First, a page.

And here is the part that I love, here is the part that I think is truly another Easter moment – in the midst of the fear, in the midst of the trepidation, in the midst of the confusion, and grief and loneliness, the Christ comes – and the Christ comes even though the way is barred – the Christ comes, even though the door is locked – the Christ comes even when no one is expecting him – the Christ comes – Peace says Jesus – and he shows his scars – Peace be with you – says Jesus again –and now – go and share the Good News – go and live the gospel- or as John puts it “as my Father has sent me, so I send you” and then he breathed on them…

Breath – life – ruah – Hebrew word for spirit – Jesus breathed on the disciples enlivening them and releasing them from their fear, their grief and their lack of purpose – this moment – this moment the disciples are gifted with Easter – these disciples have had the resurrection blown into them. – there must have been much laughter as Jesus was among them again -and and they must have felt deep deep joy in that moment of resurrection as they witnessed God’s biggest joke of all – the joke played on death.

But Thomas was not there – and he did not witness these events and as much as the other disciples try to convince him of the Christ coming in their midst – he refused to believe – how true is this for us too, that as much as we may want to believe based on another’s experience, as much as we wish we could jump on the bandwagon – unless we experience it ourselves it has no meaning, the stories of others just don’t do it for us – we want our own moment – we want to have Christ come to us.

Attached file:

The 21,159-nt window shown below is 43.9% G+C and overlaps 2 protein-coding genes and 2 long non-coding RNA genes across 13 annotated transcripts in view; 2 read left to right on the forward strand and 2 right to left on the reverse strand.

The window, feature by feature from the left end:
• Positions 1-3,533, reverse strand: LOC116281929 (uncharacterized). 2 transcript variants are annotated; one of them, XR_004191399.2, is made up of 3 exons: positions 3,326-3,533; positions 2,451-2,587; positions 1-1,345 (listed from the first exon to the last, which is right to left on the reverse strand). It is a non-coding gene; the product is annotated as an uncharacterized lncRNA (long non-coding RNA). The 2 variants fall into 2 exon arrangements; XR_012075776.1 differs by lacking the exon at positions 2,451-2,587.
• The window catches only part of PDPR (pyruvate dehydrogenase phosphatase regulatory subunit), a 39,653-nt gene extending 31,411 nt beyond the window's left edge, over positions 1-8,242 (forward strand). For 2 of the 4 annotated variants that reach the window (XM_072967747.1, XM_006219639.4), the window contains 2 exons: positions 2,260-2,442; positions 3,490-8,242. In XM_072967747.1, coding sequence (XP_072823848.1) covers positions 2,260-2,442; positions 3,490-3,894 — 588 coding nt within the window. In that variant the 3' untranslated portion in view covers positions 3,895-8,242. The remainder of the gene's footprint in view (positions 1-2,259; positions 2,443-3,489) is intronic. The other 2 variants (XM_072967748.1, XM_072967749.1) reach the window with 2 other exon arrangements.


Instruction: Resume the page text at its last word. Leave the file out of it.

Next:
And here comes again…God getting in, – Easter – not more than a week later, the Christ comes again – comes again to Thomas and he is able to touch the wounds and feel the presence and be transformed – and share in the laughter and feel the joy and be Easter transformed like the rest of the disciples. God’s laughed at death – and the world changed for Thomas too!

New life began because God played a joke on death, The disciples were released from their fear and stuckness – and they were then able to leave that room of the shut door and begin to live into their new life, and begin to live as new people, sharing the good News of God in their way through their own encounters with the Divine and their life with Jesus, This was Jesus gift to them. This is what the Acts reading is all about – living Easter – these resurrected disciples are living the good news, they are sharing their lives, sharing their property, sharing themselves with each other and the world – and God is getting in and the kingdom has come….too bad it does not last – but for a moment when the disciples were living the Easter resurrection – the kingdom came…and the laughter rang out!

You have heard of laugher therapy or that laughter is the best medicine. It’s true, when we laugh.. we release the body’s natural healing enzymes called endorphins.
Singers get that kind of release when they sing.
Runners and bikers get that running high endorphins.
You get endorphins from
• hugs,
• from chocolate
• from listening to music
• from getting a massage
• and from having a great big belly laugh.

That reminds me of the two cannibals who were sitting together, feasting on a clown. One cannibal turned to the other and (looking mildly perplexed) said, “Does this taste funny to you?”

Humor releases endorphins. It’s one of the things God grants us with as a gift. It is one of the ways that God grants us healing,
Reinhold Niebuhr, the great theologian, says . . . that ‘the very essence of sin is taking ourselves too seriously,” If that’s true, the very essence of grace is to receive the gift of laughter, especially when the joke is on us, particularly when the most laughable incongruities consist of the gap between who we are and who God would have us be.”

We human beings are funny and we often take ourselves too seriously Let’s face it we need to laugh — laugh at ourselves, laugh at the world, laugh with God because we do some pretty foolish things.

So let us thank God for the gift of laughter, and senses of humour and joy and love, for it is what make life worth living. Let us thank God for life and laughter and hope and humour, and jokes and joy and jest.

Let us remember not to take ourselves too seriously — and thank God especially that God does not take us too seriously too!
Amen.